Some friends went on a trip to the Canary Islands earlier this month. They are from Hong Kong and keen birders. On February 8th, during a short walk around “Parque de la Luz”, in Las Palmas de Gran Canaria, they were surprised by something unexpected: Red-winged blackbird (Agelaius phoeniceus). Not one, but two and possibly three individuals.
This is an American species, and there seems to be no previous records of it in Spain. If we look at Europe, there is a recent sighting from Orkney, Scotland, in 2017, so natural vagrancy can’t be ruled out entirely. Red-winged blackbird is one of the most common birds in North-America, mostly resident, but northern populations migrate down to Central America. In any case, birds turning up naturally this side of the Atlantic should be considered very unlikely.
We know that there are at least two individuals in the area –both males–, and possibly three, so it is not impossible that there could be more. Besides, females are brown and quite different, so if there was a one around, it could have been easily overlooked.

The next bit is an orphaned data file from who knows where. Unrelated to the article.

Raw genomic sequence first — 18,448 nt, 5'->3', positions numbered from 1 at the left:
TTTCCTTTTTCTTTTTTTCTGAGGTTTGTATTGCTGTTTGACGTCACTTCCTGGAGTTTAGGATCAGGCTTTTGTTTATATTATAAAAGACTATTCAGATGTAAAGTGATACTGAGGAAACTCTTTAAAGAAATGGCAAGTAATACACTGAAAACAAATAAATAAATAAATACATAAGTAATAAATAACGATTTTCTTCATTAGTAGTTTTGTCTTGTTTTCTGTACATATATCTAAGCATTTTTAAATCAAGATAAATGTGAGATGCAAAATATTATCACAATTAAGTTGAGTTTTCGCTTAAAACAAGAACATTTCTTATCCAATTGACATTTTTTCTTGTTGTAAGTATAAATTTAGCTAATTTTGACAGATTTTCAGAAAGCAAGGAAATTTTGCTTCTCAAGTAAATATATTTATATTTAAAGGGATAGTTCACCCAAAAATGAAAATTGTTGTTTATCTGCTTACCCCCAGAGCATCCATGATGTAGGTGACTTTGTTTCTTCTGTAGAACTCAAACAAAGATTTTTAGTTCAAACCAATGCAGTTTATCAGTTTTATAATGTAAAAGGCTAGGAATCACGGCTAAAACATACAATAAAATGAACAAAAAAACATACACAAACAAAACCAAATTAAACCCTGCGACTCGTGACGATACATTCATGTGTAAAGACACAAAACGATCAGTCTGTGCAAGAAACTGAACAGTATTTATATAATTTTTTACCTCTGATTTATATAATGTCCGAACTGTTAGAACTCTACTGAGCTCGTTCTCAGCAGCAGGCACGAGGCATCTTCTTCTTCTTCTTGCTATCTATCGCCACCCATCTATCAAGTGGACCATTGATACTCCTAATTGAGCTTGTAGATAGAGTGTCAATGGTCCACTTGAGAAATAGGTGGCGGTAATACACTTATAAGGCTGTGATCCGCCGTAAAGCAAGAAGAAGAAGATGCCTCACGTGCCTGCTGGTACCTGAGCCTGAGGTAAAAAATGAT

In this case, there are some factors that lead to think that they are either escaped or ship-assisted: the park is just next to an important harbour, and the area is situated in the middle of a densely populated town.
But the fact remains, there are 2, possibly more, Red-winged blackbirds in that area, and this is interesting for a number of reasons.
First of all, this is apparently the first time that the species has been recorded in Spain.
Secondly, non-native species are introduced constantly in many parts of the world, either intentionally or not, and some of them are able to adapt and establish thriving populations, sometimes from just a few individuals. So keeping an eye on this type of records and see how they evolve is important. It should be pointed out, though, that the island Gran Canaria doesn’t seem to hold proper breeding habitat for the species.
The purpose of this article is to report of this sighting and encourage other birders that visit the island to check out the site and see if they continue to be there in the future, as well as try to gather more information about the number of birds, their behaviour, etc.
LM Cheung, Daniel Roca (2019). Red-winged blackbird in the Canary Islands, http://cataloniabirding.com/red-winged-blackbird-canary-islands